Resilience is one of those mythical qualities that is highly sought after for high performance athletes in all sports. You can often hear coaches talk about the resilience, or lack therefore, of their teams, and about steps they are taking to develop in their teams.
I certainly agree that resilience is highly desirable. There are innumerable situations during the course of a practice / week / match / season which create disappointments both small and large for individual players and teams. How resilient those players and teams are to those disappointments is an important factor in quality of the team.
So how to develop that resilience? It was suggested to me recently that coach’s anger (yelling, screaming etc) during practice specifically creates the conditions that allow resilience to develop.
So this is the question… are coaches who resist displays of anger during their work actually doing their players a disservice?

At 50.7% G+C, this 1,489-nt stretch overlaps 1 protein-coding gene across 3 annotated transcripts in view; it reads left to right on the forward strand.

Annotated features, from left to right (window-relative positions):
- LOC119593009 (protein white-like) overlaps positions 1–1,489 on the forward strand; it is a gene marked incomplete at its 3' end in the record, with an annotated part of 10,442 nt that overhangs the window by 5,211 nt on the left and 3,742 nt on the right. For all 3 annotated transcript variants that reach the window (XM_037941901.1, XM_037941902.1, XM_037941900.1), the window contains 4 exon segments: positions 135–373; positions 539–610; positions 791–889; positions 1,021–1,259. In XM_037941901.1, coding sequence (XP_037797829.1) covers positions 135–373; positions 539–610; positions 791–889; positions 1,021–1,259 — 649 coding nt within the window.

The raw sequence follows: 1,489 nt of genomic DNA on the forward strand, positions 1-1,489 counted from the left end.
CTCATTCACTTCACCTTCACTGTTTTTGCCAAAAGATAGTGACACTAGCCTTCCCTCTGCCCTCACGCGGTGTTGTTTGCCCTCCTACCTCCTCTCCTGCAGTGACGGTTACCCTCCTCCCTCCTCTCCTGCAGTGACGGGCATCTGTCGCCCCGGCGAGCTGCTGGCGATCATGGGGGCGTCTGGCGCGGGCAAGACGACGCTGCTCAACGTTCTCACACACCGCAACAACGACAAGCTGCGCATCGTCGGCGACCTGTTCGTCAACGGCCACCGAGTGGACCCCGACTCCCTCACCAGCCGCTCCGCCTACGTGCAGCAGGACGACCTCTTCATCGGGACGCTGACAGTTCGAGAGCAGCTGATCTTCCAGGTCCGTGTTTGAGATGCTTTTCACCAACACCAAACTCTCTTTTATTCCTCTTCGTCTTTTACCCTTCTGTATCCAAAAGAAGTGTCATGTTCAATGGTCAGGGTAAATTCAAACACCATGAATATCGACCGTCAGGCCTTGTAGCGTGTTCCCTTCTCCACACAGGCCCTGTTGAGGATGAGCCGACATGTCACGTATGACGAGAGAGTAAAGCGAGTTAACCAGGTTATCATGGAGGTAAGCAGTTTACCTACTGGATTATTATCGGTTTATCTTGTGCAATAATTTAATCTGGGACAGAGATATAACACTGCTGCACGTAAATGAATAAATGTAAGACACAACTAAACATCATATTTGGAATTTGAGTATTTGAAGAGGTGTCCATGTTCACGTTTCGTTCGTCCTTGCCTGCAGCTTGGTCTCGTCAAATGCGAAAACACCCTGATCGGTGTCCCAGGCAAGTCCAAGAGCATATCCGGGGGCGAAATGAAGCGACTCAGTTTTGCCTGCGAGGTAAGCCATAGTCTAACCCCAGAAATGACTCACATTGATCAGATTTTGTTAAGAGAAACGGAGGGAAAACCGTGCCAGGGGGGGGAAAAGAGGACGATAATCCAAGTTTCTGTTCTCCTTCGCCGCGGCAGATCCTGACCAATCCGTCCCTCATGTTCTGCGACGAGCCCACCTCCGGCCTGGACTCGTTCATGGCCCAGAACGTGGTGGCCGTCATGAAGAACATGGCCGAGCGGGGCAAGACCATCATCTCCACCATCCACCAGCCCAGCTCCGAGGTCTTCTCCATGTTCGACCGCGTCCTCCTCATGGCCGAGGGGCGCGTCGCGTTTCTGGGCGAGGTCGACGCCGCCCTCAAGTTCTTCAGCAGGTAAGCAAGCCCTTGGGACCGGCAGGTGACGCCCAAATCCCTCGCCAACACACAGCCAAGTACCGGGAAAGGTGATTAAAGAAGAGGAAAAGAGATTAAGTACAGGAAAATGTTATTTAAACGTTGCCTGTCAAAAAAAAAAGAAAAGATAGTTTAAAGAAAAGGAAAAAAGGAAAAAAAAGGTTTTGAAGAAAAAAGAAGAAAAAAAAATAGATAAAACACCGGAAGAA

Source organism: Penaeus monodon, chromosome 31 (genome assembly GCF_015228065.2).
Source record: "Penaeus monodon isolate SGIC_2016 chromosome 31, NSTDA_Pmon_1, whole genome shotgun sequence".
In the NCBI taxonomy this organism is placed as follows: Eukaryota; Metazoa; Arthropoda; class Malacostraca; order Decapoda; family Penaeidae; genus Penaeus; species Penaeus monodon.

I’m interested in your thoughts.
One thing that yelling definitely does create is the ‘fight or flight’ response in athletes. When this is triggered, the learning part of the brain is ‘deactivated’. So, if you are yelling, you may be creating AN environment where resilience can be learned, but you are also limiting learning capacity in the athletes. My point is that this might not be the most efficient way to teach.
So, to your question, coaches who resist displays of anger in practice are NOT doing their players a disservice. Ultimately it has nothing to do with displays of anger. Resilience, like anything, is learned through experience and reflection (or rote? – difference discussion perhaps). Whether or not a coach yells is not the point, are they facilitating learning so that any ‘conditions for learning’ are optimised? A coach who decides to yell before attending to this is doing himself and his team a disservice.
I can see the point that coping with angry, loud and threatening behaviour is one component of resilience. However resilience from disappointment, failure, pain, frustration, trauma and tragedy is not built be enduring uncontrolled blasts from a coach, teacher or parent.
Strategically using shouting in an intentional may have a very minor role to play in developing an athlete who seems to lack skills in this specific area – to prepare them for less evolved future coaches? However I see no value going down this path until I have put a great deal of effort into developing resilience in all of those other areas in an athletes life and had sufficient relationship developed to not damage the athlete’s trust.